Jitter: 100MHz Clock 10x Better Than 80MHz Clock?
I decided to compare the jitter value between the 100 MHz clock vs the 80 MHz clock based on the datasheet from Crystek. This is what I got:
80 MHz: 2.29 ps RMS
100 MHz: 0.24 ps RMS (almost 10x better!)
I used the online jitter calculator to determine the numerical value for the jitter based on the data points shown in the phase noise graph.
For the 80 MHz part: RMS jitter=2.2864 ps (keep in mind that most specifications start at 100 Hz whereas this measurement starts at 10 Hz)
For the 100 MHz part: RMS jitter=0.23586 ps! WOW. This is 10x lower than the 80 MHz part. (but whether you can hear a difference or not, that is another matter)
Notice that most of the jitter in the RMS measurement comes from the close-in part of the frequency spectrum, in particular the region up to 100 Hz.
“Lower grade” clocks conveniently ignore this part of the measurements in their jitter specifications. For example, the specification for the Crystek C33XX, (the typical “small” clock found in many audio products) says:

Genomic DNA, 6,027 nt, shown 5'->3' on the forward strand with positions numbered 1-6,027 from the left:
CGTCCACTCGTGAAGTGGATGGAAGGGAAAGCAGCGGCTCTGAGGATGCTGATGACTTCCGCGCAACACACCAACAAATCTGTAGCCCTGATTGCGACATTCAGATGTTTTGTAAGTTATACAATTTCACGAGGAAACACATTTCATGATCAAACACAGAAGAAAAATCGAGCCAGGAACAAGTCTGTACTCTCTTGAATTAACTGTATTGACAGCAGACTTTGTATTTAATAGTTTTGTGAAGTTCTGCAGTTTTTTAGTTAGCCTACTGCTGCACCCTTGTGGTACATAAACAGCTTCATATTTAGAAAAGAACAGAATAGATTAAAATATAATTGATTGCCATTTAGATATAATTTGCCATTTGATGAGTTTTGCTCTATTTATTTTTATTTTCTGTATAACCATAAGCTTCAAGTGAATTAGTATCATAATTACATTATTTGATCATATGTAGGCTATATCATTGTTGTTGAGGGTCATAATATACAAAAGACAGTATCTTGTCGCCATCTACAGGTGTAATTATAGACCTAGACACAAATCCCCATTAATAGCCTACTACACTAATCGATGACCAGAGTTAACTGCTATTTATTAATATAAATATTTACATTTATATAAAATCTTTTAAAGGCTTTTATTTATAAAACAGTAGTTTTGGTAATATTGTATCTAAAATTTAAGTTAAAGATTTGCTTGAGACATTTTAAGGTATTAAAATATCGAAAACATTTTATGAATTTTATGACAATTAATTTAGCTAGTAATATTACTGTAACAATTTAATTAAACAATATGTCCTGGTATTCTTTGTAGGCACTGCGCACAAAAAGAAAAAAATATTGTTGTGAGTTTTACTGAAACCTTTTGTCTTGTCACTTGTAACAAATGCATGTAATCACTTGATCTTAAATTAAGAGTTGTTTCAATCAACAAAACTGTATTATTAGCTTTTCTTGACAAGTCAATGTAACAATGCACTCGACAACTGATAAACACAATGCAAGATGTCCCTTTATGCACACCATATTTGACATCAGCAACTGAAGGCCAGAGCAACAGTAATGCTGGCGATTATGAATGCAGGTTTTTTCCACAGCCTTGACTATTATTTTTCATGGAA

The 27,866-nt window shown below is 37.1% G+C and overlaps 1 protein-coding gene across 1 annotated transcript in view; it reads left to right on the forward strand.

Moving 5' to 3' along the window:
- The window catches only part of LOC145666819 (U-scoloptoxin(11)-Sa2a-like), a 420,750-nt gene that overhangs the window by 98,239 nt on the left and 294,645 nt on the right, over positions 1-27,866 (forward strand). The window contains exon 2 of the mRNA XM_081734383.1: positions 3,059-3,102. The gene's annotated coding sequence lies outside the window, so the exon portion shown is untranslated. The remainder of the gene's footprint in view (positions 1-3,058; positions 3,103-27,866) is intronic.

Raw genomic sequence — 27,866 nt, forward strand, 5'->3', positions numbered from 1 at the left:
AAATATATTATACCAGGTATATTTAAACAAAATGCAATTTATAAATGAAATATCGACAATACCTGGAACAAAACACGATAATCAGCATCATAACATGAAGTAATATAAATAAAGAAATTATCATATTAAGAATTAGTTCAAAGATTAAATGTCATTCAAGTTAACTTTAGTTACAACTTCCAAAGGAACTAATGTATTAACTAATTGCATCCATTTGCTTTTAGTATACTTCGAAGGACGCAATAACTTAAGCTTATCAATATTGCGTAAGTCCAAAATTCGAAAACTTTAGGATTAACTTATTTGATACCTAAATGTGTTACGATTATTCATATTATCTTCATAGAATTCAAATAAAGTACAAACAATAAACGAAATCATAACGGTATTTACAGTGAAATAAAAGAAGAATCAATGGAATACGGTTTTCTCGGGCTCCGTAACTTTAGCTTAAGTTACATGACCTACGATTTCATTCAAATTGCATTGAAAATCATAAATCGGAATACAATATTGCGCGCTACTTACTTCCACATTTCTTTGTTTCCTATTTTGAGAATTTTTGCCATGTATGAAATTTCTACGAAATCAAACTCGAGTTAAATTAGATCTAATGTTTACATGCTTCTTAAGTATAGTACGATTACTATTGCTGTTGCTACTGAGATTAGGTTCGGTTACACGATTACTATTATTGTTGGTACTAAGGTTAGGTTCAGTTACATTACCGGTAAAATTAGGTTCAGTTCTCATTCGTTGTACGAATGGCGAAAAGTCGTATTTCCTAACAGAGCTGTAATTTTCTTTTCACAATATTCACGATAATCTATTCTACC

Jitter RMS: 12kHz~80MHz: 0.5psec Typ., 1psec Max
DOES IT MATTER?
One authoritative paper is an AES paper titled Specifying the Jitter Performance of Audio Components. The concluding remark with respect to “useful” jitter measurement is the 100Hz value and the RMS jitter from 100 Hz to 40 KHz
Jitter spectra, when plotted properly, can be very useful. They can be even more useful when accompanied by numbers for RMS wideband jitter (100Hz corner) and RMS baseband jitter (100Hz-40kHz). The makers of audio clocking chips should consider providing this information in their product datasheets.
If we then compare both clocks starting from 100 Hz, then we get:
- 80MHz clock: 0.00462 ps (100Hz ->)
- 100MHz clock: 0.00123 ps (100 Hz ->)
Now we are talking about a difference of about 3 fs (femto-sec) or 340 atto-sec